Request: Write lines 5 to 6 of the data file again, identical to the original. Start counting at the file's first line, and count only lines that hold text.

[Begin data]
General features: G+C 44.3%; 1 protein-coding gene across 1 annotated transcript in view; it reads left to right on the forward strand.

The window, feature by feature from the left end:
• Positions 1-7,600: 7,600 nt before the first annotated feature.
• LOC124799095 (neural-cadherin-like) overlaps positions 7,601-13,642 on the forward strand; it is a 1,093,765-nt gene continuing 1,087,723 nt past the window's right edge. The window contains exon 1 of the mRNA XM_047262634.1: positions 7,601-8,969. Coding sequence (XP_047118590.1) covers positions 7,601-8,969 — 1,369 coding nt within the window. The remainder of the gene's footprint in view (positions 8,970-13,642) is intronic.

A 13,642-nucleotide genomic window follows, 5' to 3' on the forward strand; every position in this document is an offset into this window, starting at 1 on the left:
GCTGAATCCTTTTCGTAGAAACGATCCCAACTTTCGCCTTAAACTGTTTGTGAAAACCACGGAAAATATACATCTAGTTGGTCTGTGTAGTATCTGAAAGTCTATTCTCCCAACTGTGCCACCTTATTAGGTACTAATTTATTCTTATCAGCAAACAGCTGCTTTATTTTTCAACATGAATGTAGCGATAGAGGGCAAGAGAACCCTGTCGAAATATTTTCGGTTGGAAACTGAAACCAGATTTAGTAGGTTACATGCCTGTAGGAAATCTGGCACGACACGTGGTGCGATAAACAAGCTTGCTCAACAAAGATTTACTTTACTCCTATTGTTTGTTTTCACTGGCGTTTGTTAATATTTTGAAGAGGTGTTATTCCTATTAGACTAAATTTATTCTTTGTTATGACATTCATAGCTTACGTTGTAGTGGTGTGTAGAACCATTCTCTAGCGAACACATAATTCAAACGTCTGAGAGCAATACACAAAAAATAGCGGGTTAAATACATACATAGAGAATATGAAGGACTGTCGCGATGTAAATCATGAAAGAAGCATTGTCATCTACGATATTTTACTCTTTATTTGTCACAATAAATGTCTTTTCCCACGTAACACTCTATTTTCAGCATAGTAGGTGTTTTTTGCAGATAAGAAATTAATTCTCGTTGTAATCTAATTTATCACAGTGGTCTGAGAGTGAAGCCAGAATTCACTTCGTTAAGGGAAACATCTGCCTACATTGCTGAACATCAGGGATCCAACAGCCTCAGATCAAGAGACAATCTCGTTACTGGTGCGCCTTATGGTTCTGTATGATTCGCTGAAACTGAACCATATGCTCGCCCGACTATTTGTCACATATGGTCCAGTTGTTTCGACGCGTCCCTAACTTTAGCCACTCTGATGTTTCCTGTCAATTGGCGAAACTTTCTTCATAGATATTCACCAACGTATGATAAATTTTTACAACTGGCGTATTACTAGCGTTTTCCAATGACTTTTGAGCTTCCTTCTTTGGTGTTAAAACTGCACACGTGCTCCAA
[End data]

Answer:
A 13,642-nucleotide genomic window follows, 5' to 3' on the forward strand; every position in this document is an offset into this window, starting at 1 on the left:
GCTGAATCCTTTTCGTAGAAACGATCCCAACTTTCGCCTTAAACTGTTTGTGAAAACCACGGAAAATATACATCTAGTTGGTCTGTGTAGTATCTGAAAGTCTATTCTCCCAACTGTGCCACCTTATTAGGTACTAATTTATTCTTATCAGCAAACAGCTGCTTTATTTTTCAACATGAATGTAGCGATAGAGGGCAAGAGAACCCTGTCGAAATATTTTCGGTTGGAAACTGAAACCAGATTTAGTAGGTTACATGCCTGTAGGAAATCTGGCACGACACGTGGTGCGATAAACAAGCTTGCTCAACAAAGATTTACTTTACTCCTATTGTTTGTTTTCACTGGCGTTTGTTAATATTTTGAAGAGGTGTTATTCCTATTAGACTAAATTTATTCTTTGTTATGACATTCATAGCTTACGTTGTAGTGGTGTGTAGAACCATTCTCTAGCGAACACATAATTCAAACGTCTGAGAGCAATACACAAAAAATAGCGGGTTAAATACATACATAGAGAATATGAAGGACTGTCGCGATGTAAATCATGAAAGAAGCATTGTCATCTACGATATTTTACTCTTTATTTGTCACAATAAATGTCTTTTCCCACGTAACACTCTATTTTCAGCATAGTAGGTGTTTTTTGCAGATAAGAAATTAATTCTCGTTGTAATCTAATTTATCACAGTGGTCTGAGAGTGAAGCCAGAATTCACTTCGTTAAGGGAAACATCTGCCTACATTGCTGAACATCAGGGATCCAACAGCCTCAGATCAAGAGACAATCTCGTTACTGGTGCGCCTTATGGTTCTGTATGATTCGCTGAAACTGAACCATATGCTCGCCCGACTATTTGTCACATATGGTCCAGTTGTTTCGACGCGTCCCTAACTTTAGCCACTCTGATGTTTCCTGTCAATTGGCGAAACTTTCTTCATAGATATTCACCAACGTATGATAAATTTTTACAACTGGCGTATTACTAGCGTTTTCCAATGACTTTTGAGCTTCCTTCTTTGGTGTTAAAACTGCACACGTGCTCCAA